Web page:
How Can I Become a Train Engineer?

Research the requirements it takes to become a train engineer. Learn about training, job growth, licensure requirements and salary to find out if this is the career for you. Schools offering Heavy Equipment degrees can also be found in these popular choices.

What Is a Train Engineer?

Train engineers are experienced personnel in charge of operating locomotives that carry passengers or freight between destinations. The trains they drive may operate on diesel-electric, battery or electric engines, which can affect the types of controls they use. Over the course of a journey, they monitor the speed and efficiency of the train, as well as external conditions, and they make adjustments when necessary. In addition, they stay in close contact with freight dispatchers in order to remain informed about scheduling information related to arrivals and departures.

The following chart provides an overview about becoming a train engineer.

Education Required High school diploma or equivalent
Training Required Company-sponsored training program
Licensure or Certification Federal Railroad Administration licensure is required
Key Responsibilities Safely drive the train between stations in all kinds of weather; communicate with dispatchers about train and track conditions
Job Growth (2014-2024) -2% (decline)*
Median Salary (2015) $56,240*

Source: *U.S. Bureau of Labor Statistics (BLS)

Find an Entry-Level Railroad Job

Train engineers are highly experienced railroad employees. In order to pursue a career operating a locomotive, you generally need to obtain an entry-level position to gain experience as a brake operator, laborer or conductor. After being hired for a yard worker position, you'll undergo educational training through your employer that includes instruction on operating rules, timetables and train signals.

What Skills Do I Need?

Larger railroads in the United States, such as Norfolk Southern, Union Pacific, CSX Transportation and Burlington Northern Santa Fe, usually require that you have some experience in construction, mechanics or electronics for a rail yard position. You can find open jobs and intern positions through a railroad company's website. Although not required, you might find it helpful to pursue an associate's degree in railroad operations through a vocational school or community college.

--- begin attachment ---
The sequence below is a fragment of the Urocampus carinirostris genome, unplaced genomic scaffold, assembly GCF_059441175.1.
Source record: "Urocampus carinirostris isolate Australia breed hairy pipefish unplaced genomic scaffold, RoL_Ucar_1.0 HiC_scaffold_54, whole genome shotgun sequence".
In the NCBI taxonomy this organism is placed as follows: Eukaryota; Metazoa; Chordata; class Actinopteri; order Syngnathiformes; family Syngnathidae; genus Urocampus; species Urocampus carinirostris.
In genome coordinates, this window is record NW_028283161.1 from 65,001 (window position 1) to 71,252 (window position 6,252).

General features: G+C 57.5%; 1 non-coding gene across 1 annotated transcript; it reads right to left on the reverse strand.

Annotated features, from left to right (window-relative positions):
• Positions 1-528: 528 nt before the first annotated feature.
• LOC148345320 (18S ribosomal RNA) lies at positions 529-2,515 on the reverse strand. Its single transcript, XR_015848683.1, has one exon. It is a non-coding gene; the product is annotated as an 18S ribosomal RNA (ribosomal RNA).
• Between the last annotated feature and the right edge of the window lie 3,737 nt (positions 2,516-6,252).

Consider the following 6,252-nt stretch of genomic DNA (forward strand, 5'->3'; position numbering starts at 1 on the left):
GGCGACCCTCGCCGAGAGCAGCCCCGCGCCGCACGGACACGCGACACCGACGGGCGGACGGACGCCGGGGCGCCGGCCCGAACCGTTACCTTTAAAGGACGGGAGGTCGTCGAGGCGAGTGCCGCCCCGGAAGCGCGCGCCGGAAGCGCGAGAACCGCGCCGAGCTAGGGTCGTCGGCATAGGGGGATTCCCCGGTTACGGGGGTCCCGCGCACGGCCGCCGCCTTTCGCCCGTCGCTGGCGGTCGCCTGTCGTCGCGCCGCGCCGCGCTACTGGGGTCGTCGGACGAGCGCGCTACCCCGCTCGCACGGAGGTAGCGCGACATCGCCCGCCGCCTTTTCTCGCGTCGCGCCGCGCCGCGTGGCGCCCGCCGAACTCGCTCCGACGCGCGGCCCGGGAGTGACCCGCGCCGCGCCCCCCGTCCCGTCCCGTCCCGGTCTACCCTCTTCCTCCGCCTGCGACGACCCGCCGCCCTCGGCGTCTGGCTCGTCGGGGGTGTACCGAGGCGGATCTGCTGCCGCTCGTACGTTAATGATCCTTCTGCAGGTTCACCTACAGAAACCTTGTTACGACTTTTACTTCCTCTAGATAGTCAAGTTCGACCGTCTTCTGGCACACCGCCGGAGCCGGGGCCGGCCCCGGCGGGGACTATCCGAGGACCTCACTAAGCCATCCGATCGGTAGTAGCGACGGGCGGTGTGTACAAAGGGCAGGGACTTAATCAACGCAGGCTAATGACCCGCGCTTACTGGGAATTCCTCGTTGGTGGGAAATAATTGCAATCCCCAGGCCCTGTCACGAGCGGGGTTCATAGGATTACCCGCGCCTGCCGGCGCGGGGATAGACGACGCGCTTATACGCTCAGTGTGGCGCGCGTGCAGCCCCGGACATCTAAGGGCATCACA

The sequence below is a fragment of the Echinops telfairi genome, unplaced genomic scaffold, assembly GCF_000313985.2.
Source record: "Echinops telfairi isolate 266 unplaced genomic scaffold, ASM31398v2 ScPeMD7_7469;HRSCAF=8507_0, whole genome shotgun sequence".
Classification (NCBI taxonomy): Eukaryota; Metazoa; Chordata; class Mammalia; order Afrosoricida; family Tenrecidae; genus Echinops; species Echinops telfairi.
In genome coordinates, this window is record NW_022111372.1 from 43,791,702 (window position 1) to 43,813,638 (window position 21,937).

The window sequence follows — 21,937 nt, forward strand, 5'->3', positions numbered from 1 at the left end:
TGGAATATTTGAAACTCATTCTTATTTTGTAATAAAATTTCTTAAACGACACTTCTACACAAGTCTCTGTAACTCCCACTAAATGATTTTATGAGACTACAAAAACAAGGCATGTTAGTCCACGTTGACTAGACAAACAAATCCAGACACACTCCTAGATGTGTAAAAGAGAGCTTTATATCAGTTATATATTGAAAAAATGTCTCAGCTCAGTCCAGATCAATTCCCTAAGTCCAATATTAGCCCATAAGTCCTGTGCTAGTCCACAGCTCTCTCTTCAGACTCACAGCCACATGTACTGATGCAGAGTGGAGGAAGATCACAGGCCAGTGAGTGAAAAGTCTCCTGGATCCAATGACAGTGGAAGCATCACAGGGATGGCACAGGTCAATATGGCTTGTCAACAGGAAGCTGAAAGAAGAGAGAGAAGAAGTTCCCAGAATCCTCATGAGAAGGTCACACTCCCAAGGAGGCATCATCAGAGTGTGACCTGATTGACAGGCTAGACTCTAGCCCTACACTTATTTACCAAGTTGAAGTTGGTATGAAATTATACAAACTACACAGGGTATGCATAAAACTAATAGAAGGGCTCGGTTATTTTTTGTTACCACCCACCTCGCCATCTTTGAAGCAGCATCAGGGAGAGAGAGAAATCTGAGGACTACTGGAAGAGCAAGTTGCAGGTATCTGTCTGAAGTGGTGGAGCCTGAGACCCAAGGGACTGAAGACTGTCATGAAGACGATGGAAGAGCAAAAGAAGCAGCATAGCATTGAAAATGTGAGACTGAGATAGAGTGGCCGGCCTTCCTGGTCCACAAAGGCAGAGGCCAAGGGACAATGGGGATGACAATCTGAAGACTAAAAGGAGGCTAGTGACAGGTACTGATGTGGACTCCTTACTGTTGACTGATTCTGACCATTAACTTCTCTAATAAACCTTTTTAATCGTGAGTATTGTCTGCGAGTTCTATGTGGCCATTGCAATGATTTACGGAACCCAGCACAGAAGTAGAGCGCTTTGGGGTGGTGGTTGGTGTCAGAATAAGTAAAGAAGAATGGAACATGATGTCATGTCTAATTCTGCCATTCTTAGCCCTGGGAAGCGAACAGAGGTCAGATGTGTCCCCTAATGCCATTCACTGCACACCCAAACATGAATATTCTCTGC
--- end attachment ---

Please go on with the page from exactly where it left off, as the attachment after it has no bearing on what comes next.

In all railroad jobs, you need to have good physical stamina, coordination, vision and hearing. You need an aptitude in mechanics and manual dexterity. To advance to a conductor or engineer position, you need to be at least 21 years old, though specific railroad companies might have stricter age requirements. Good communication skills and the ability to make quick decisions while using good judgment are also necessary. You'll usually need to pass a background check and drug testing.

Once you become an engineer, be prepared to work irregular hours on a variety of shifts. You might be required to work more than 40 hours per week, depending on the railroad and the type of train you operate. In passenger transportation, you'll generally work more stable hours than you would transporting freight.

How Can I Advance to a Train Engineer Position?

In order to obtain a position as a train engineer, you must complete a training program and obtain federal licensure. Training programs are generally conducted or organized by each railroad, but must meet federal requirements. Instruction includes instructor-led coursework, practice on simulators, and hands-on operations training. At the completion of the program, you need to pass railroad operations and skills performance tests to obtain your engineer's license.

Maintain Licensure

Once you're a licensed train engineer, you'll be subject to periodic operations rules tests. You'll have no prior notification of testing, and you'll be required to provide an appropriate response in an engineering situation, such as complying with a certain track scenario or maintaining a certain speed. Additionally, federal law requires that you take alcohol and drug tests periodically, as well as receive regular health exams.

What Are Some Related Alternative Careers?

Another job on a train is that of a conductor. As a conductor, you would oversee all activities related to the loading and unloading of passengers and/or cargo. You would also be in charge of all train employees, and you would make announcements about upcoming stops on passenger journeys. Train conductors need to have at least a high school diploma. Alternatively, if you are looking for a long-distance driving occupation, you could consider becoming a heavy truck driver. This job involves operating trucks that weigh over 26,000 pounds, in order to carry commercial goods between destinations. You need to earn a high school diploma and complete a professional education program in order to get the job.

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